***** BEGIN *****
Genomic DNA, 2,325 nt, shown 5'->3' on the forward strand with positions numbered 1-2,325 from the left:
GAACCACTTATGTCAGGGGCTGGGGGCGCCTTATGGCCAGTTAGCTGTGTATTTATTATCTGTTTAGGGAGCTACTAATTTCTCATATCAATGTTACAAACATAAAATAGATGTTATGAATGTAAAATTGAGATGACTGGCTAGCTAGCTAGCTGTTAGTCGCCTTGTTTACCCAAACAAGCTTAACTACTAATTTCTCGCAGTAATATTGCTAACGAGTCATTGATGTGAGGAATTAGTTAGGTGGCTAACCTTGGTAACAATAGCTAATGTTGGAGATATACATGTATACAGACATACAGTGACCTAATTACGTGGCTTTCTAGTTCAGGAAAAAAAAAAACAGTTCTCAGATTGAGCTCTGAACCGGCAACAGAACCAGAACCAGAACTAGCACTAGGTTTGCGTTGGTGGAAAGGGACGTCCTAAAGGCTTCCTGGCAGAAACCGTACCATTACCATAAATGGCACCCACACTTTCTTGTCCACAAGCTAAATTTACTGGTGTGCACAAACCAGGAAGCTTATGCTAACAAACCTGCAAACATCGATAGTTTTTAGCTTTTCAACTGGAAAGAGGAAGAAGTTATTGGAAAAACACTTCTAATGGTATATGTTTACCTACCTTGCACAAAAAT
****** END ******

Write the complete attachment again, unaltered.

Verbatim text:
Genomic DNA, 2,325 nt, shown 5'->3' on the forward strand with positions numbered 1-2,325 from the left:
GAACCACTTATGTCAGGGGCTGGGGGCGCCTTATGGCCAGTTAGCTGTGTATTTATTATCTGTTTAGGGAGCTACTAATTTCTCATATCAATGTTACAAACATAAAATAGATGTTATGAATGTAAAATTGAGATGACTGGCTAGCTAGCTAGCTGTTAGTCGCCTTGTTTACCCAAACAAGCTTAACTACTAATTTCTCGCAGTAATATTGCTAACGAGTCATTGATGTGAGGAATTAGTTAGGTGGCTAACCTTGGTAACAATAGCTAATGTTGGAGATATACATGTATACAGACATACAGTGACCTAATTACGTGGCTTTCTAGTTCAGGAAAAAAAAAAACAGTTCTCAGATTGAGCTCTGAACCGGCAACAGAACCAGAACCAGAACTAGCACTAGGTTTGCGTTGGTGGAAAGGGACGTCCTAAAGGCTTCCTGGCAGAAACCGTACCATTACCATAAATGGCACCCACACTTTCTTGTCCACAAGCTAAATTTACTGGTGTGCACAAACCAGGAAGCTTATGCTAACAAACCTGCAAACATCGATAGTTTTTAGCTTTTCAACTGGAAAGAGGAAGAAGTTATTGGAAAAACACTTCTAATGGTATATGTTTACCTACCTTGCACAAAAAT